NASA video shows Hurricane Florence from space as it makes landfall

Adjust Comment Print

Hurricane Florence lumbered ashore in North Carolina with howling 90mph winds and terrifying storm surges on Friday, splintering buildings and trapping hundreds of people in high water as it settled in for what could be a long and extraordinarily destructive drenching.

Once a Category 4 hurricane with winds of 225 km/h, the hurricane was downgraded to a Category 1 on Thursday night. FEMA officials wrote on Twitter people should not focus on the category of the storm - as of Thursday morning, Hurricane Florence was a Category 2 storm, indicating slower wind speeds - but rather should pay attention to the fact there will be extreme flooding in the Carolinas as a result.

Yesterday, the European Space Agency released a short video of astronauts aboard the space station watching the storm out of the cupola armed with powerful cameras to capture its giant knot of storm clouds.

The Hurricane Center forecasts that Florence will approach the coasts of North and SC later on Thursday, then move near or over the coast of southern North Carolina and eastern SC on Thursday night and Friday.


Hurricane Florence is expected to pack a potentially life-threatening punch as it continues its path toward the United States east coast.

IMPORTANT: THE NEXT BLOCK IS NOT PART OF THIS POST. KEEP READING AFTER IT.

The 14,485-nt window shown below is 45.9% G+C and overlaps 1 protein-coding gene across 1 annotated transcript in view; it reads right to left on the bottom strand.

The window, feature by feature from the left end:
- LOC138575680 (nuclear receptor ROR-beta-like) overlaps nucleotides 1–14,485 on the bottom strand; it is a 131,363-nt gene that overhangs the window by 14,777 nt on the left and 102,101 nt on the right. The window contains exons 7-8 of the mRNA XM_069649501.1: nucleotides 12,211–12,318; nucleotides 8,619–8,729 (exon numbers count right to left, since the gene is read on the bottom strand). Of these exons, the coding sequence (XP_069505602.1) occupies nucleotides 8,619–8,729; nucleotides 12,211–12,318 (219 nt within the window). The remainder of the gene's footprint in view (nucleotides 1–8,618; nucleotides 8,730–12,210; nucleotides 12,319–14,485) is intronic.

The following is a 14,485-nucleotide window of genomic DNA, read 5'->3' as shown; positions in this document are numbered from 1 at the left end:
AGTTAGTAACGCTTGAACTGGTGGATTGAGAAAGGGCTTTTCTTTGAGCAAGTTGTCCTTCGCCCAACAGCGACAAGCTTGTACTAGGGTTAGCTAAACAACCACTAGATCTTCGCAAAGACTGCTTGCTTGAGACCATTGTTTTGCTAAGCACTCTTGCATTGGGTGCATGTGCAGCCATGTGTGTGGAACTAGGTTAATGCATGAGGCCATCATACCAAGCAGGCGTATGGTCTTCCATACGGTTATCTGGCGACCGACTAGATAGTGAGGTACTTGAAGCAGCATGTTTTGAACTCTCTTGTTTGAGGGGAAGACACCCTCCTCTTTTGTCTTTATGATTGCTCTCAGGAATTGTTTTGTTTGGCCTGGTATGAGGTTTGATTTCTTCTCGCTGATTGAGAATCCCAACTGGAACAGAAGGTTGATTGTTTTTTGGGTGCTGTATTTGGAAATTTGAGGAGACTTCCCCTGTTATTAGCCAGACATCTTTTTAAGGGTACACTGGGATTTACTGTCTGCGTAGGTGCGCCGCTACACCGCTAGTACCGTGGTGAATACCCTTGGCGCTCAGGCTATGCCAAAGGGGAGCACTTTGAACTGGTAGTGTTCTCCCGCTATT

The storm is likely to bring significant rain to the Carolinas, where some places could see upwards of 20 inches, the update said.

Officials say 321,000 people are without power in North Carolina as Florence pounds the area. Officials said some 1.7 million people in the Carolinas and Virginia were warned to evacuate, but it was unclear how many did.

The storm surge had decreased to about 8 feet later Friday morning, Roberts said, but that was mostly attributed to changes in the Neuse River's tide.


The National looks at the science behind Hurricane Florence and why it's being called a once-in-a-generation storm.

Emergency declarations were in force in Georgia, South and North Carolina, Virginia, Maryland and the District of Columbia.

"The worst of the storm is not yet here, but these are the early warnings of the days to come", North Carolina Governor Roy Cooper told reporters just before the hurricane made landfall.

North Carolina Emergency Management warned residents on Friday to stay indoors, avoid stagnant or moving flood waters and have their emergency kits ready. Hurricane-force winds extended 130 kilometres from its centre, and tropical-storm-force winds up to 315 kilometres. "But we are going to do everything we can". "So if you're on the beach the time to go is now".


Comments